>> i was little bit broken. because i didn't want to go back to the streets. to make money that way. >> buxon leaves her house early to make it to work by 7:30, walking through streets ravaged by drugs and joblessness. lined with abandoned homes, some of the 16,000 empty properties in baltimore. >> deconstruction is the means but the end is to create jobs, that's what we're after. >> until last year max pollack worked in a cubicle. seeing a city in need of radical urban renewal. nearly a quarter of baltimore's population lives below the port poverty align. unemployment in this area is running 30%. >> if you have these dual issues
12:35 am
of high unemployment and drug abuse. >> you see block after block of vacant homes. how is this solving that issue? >> the vacant houses that you see in baltimore are less you know they're less a -- the problem itself and there may be more of a symptom of problems that have existed in baltimore for the past 50 years. >> they're what we see. >> yeah, right. >> what do they symbolize? >> they symbolize the loss of industry. they symbolize the loss of jobs. you know institutional neglect. disinvestment. >> generational poverty? >> poverty that is embedded within certain neighborhoods. >> removing empty homes just part of the mission. so is rebuilding broken lives. like bernadette buxon, 70% of detail's staffers have a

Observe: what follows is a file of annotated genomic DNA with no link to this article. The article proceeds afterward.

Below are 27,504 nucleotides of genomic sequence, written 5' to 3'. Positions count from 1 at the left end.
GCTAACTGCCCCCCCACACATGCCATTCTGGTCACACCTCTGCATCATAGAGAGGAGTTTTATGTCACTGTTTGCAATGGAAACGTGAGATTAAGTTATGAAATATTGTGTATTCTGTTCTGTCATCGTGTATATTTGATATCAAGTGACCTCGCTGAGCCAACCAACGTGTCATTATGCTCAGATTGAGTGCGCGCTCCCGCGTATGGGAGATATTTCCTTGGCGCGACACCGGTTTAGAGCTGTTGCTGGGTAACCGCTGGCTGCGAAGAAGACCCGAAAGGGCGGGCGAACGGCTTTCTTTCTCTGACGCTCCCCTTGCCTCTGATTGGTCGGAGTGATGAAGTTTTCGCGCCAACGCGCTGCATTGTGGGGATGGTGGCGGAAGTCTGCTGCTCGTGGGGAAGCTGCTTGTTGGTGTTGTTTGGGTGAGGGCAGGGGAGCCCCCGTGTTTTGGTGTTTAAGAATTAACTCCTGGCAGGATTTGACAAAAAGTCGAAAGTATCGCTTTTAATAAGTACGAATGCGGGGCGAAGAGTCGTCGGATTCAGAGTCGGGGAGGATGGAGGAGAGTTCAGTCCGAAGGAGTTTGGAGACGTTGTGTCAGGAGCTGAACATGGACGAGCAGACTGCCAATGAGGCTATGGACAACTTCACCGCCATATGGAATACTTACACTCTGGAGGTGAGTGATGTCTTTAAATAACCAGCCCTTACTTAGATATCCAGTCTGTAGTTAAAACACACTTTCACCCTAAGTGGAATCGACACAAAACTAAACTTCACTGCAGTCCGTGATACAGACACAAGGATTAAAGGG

12:36 am
conviction on their record. what does the city get out of you guys hiring felons? >> the city gets a number of things. one, it creates way more jobs. these are people that otherwise may not be working and we pay them a living wage with benefits. with the city awarding us the contract it's putting the jobs back in the community. >> johnny washington said he spent years looking for work, held back by two stints in prison racked up by years of dealing drugs. >> what happened when you applied? >> my background, my felonies on my record. >> did they call you back, do you not hear anything? >> i don't hear anything at all. they call me back and they tell me my background didn't go through. >> how do you think that's impacting their record, the fact that they don't find jobs, how does that affect folks?
12:37 am
>> they go back out on the streets and do what they have to do to feed their family. >> johnny has worked his way up to crew leader. he recently completed work on this site, tearing down ten row houses on bradford street just a few blocks from where he said he used to sell heroin. >> do these house he you tear down look like these? >> yes, two story row houses. >> what kind of stuff do you find in these houses? >> jut about everything, drugs, needles, you have to be careful when you go in the basements of houses. >> esthetics aren't the only reason to tear down baltimore's urban rot. it provides a haven for the epidemic washington used to be a part of. >> do you get
12:38 am